Freddy also expressed that he was sorry for the ordinary people such as the drivers of trucks in which the drugs were loaded and could not accept the fact that they were the ones who are punished, instead of the high-profile actors who enjoyed protection.

I then asked Freddy where I could get [more of] this story? Why not just publicise this story? Freddy replied:

“I had already told my lawyer, if I want to publicise this, to whom? That is why it is important to you, Mr. Haris. So you can tell the story to the wider public, that I am ready to be executed, but I am concerned with the current state of law enforcement. Why don’t you read my plea, Mr. Haris, the story I am telling you now is all in the plea.”

So I looked for Freddy’s written plea. I could not find it on the Supreme Court website. I could only find the verdict on the website. The verdict however does not provide any information of what Freddy had told me about allegations of state, law enforcement officials involvement in the case.

We at KontraS then tried to look for Freddy’s lawyer’s contact, but interestingly, despite the abundance and wealth of information on the internet, we could not find any information that mentioned who Freddy’s lawyer was and his whereabouts. Eventually we failed to meet the lawyer through whom we hope to dig this information deeper, whether such information was included in Freddy’s dossier and ask further information about the progress of the case.

Note: Haris’ testimony made rounds on social media and messaging apps just before midnight on July 28, 2016. Freddy was executed shortly after midnight on July 29, 2016 along with Seck Osmane from Senegal and Michael Titus and Humphrey Jefferson Ejike from Nigeria.

Haris Azhar is the coordinator of The Commission for Missing Persons and Victims of Violence (Kontras) 

 

From haze to extortion allegations: Indonesia’s justice system is at stake

To the relief of many, the rainy season has finally arrived in Indonesia. “Divine intervention” seems to be the only thing that can put out forest fires that produced choking haze for months.

Millions of  Indonesians and those in neighbouring countries had to endure acrid smog as a result of deliberate burning of Indonesian forests and peatlands to make way for plantations.

After visits to the worst hit locations, President Jokowi decided to send thousands of soldiers to help extinguish the fires – a clear sign that local governments on Sumatra and Kalimantan islands are incapable of handling the long-standing problem.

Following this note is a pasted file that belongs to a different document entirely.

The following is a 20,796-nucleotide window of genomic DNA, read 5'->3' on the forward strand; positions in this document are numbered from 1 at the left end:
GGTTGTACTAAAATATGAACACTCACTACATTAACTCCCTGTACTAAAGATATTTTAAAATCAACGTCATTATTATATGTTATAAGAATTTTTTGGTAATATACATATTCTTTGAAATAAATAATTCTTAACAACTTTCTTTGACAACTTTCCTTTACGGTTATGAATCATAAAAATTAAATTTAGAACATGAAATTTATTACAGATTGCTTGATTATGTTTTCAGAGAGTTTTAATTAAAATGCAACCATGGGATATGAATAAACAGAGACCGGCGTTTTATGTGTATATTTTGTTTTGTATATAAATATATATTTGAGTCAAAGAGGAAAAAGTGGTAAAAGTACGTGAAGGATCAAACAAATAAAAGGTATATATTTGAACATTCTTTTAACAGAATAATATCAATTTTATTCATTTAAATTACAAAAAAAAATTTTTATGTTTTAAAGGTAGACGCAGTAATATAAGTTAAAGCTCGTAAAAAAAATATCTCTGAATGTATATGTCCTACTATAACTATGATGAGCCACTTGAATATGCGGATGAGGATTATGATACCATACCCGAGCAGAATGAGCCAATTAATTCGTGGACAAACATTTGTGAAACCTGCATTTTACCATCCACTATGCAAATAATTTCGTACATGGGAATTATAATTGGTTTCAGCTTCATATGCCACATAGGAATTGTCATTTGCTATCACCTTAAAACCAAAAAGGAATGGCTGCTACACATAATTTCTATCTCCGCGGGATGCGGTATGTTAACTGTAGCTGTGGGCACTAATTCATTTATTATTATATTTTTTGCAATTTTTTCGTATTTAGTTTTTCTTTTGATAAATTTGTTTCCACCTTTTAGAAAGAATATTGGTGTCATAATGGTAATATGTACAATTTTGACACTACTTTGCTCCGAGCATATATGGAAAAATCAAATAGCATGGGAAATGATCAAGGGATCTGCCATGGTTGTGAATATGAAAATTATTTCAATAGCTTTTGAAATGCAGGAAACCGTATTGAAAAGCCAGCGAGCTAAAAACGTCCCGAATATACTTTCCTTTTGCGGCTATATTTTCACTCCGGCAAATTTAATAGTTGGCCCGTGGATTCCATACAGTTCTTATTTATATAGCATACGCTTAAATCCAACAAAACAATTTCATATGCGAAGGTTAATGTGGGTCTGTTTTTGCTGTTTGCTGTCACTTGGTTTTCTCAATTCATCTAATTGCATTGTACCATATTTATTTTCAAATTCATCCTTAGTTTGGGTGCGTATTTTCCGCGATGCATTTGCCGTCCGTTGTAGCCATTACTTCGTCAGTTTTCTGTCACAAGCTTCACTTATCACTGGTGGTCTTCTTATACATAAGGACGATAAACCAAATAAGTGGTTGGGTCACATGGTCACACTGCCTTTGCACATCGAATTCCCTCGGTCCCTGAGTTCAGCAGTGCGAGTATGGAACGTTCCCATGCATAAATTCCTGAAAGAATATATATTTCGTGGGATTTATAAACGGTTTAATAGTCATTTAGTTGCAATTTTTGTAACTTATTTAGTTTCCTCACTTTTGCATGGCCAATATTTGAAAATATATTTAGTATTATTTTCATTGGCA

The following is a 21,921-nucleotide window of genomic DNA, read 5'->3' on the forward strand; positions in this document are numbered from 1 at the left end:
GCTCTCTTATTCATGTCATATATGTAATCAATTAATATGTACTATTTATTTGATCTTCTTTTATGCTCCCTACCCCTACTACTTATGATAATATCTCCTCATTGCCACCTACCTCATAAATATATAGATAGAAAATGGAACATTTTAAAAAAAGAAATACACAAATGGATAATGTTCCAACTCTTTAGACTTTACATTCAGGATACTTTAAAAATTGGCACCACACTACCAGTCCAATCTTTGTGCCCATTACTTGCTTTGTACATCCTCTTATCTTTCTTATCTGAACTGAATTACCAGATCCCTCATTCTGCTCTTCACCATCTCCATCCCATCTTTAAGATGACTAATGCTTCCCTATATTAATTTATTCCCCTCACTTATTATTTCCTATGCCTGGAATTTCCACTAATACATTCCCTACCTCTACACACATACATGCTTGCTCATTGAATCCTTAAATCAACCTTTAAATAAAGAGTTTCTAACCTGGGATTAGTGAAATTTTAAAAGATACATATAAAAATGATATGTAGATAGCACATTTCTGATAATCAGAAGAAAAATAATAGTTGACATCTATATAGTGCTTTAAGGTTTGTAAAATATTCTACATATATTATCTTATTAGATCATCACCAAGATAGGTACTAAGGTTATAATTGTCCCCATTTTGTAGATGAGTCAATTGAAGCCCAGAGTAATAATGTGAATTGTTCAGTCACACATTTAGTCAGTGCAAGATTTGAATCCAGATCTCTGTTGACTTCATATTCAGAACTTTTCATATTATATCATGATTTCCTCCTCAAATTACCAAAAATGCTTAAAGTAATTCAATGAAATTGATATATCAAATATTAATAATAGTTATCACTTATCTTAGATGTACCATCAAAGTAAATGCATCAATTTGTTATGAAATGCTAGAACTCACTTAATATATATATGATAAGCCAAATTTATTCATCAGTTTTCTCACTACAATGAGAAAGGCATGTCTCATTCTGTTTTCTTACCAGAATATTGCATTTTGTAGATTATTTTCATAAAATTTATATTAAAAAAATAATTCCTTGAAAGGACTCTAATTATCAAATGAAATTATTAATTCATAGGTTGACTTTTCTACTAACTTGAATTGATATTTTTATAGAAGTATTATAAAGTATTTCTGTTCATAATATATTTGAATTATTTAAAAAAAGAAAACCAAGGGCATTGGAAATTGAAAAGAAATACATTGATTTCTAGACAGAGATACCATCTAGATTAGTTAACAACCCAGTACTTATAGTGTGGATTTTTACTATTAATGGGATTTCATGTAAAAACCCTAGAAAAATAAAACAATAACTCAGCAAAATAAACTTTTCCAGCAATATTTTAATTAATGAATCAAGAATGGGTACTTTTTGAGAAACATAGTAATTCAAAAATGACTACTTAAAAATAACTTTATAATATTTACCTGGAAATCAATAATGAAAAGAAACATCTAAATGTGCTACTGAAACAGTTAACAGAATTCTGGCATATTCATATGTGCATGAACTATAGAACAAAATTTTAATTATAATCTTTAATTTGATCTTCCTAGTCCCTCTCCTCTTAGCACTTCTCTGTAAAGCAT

Although a bit too late, the government finally accepted help from neighbours, after initially rejecting their offers. The scale of the problem was too big for Indonesia to handle alone, and obviously, public patience was running thin.

Even after deploying thousands of soldiers and getting all the help, the problem was clearly far bigger than the government had anticipated.

The blame game then began: fingers were pointed at large plantation companies and their suppliers, who in turn blamed small-time farmers and indigenous villagers for the fires.

It’s common knowledge among Indonesians that this problem stems from weak law enforcement. For too long, companies, big or small, have been allowed to open plantations in areas where they shouldn’t have.

Satellite images could have been used as evidence to bring those companies to court. But things are easier said than done. Few if any, perpetrators have been punished.

Indonesia’s legal system has consistently earned poor marks in various surveys. Our police, prosecutors, judges, advocates – those who are supposed to mete out  justice – are notorious for being corrupt.

Although Indonesians are known to have extra tolerance to the haze problem, our neighbors don’t.

Now that the haze is gone, people’ attention is being diverted to other issues.

The media have had a field day after it was revealed that House of Representatives  speaker Setya Novanto allegedly asked for 20 percent of shares from Freeport Indonesia, on behalf of President Joko Widodo and Vice President Jusuf Kalla.

Setya Novanto was already the focus of public criticism after he met US presidential hopeful Donald Trump in New York in September. At the end of his speech, Trump briefly introduced Setya, asking him what Indonesians thought of him: “Do they like me in Indonesia?” To which Setya replied: “Yes, very much.”

Thousands have signed an online petition to have Setya Novanto removed from his position as the House speaker. Major media outlets have also repeatedly warned that the investigation should be open to the public, and that the matter shouldn’t be shoved under the rug.

The people are fed up with incompetent and corrupt  law enforcement in Indonesia. We want capable and honest law enforcement institutions that can deliver justice for all.

That is why I was shocked when I heard the news that Indonesia’s anti-narcotics agency chief Budi Waseso plans to build an island prison surrounded by croc-infested waters to keep drug kingpins isolated from convicted couriers and users.

Budi Waseso dismissed concerns over inmates’ rights, because “It’s not a human rights violation when a crocodile does the killing,”

I mean, shouldn’t the police be the one who make sure that law is enforced? why leave it to the hungry crocodiles? define irony.

If this kind of public insult to common sense continues, I am afraid people will be desperate and start taking matters into their own hands.

If things continue like now, we can expect the breakdown of law and order. We need to learn from the painful lessons of history.

 

 

Indonesia’s anti-narcotics czar proposes crocodile moats to guard drug inmates

Drug convicts could find themselves guarded by hungry crocodiles under a plan put forward by Indonesia’s anti-narcotics agency chief Budi Waseso. Continue reading “Indonesia’s anti-narcotics czar proposes crocodile moats to guard drug inmates”

Chief detective refuses to declare his wealth

Indonesia’s chief police detective Comr. Gen. Budi Waseso has declined to declare his wealth to the Corruption Eradication Commission (KPK) amid a feud between the two institutions. Continue reading “Chief detective refuses to declare his wealth”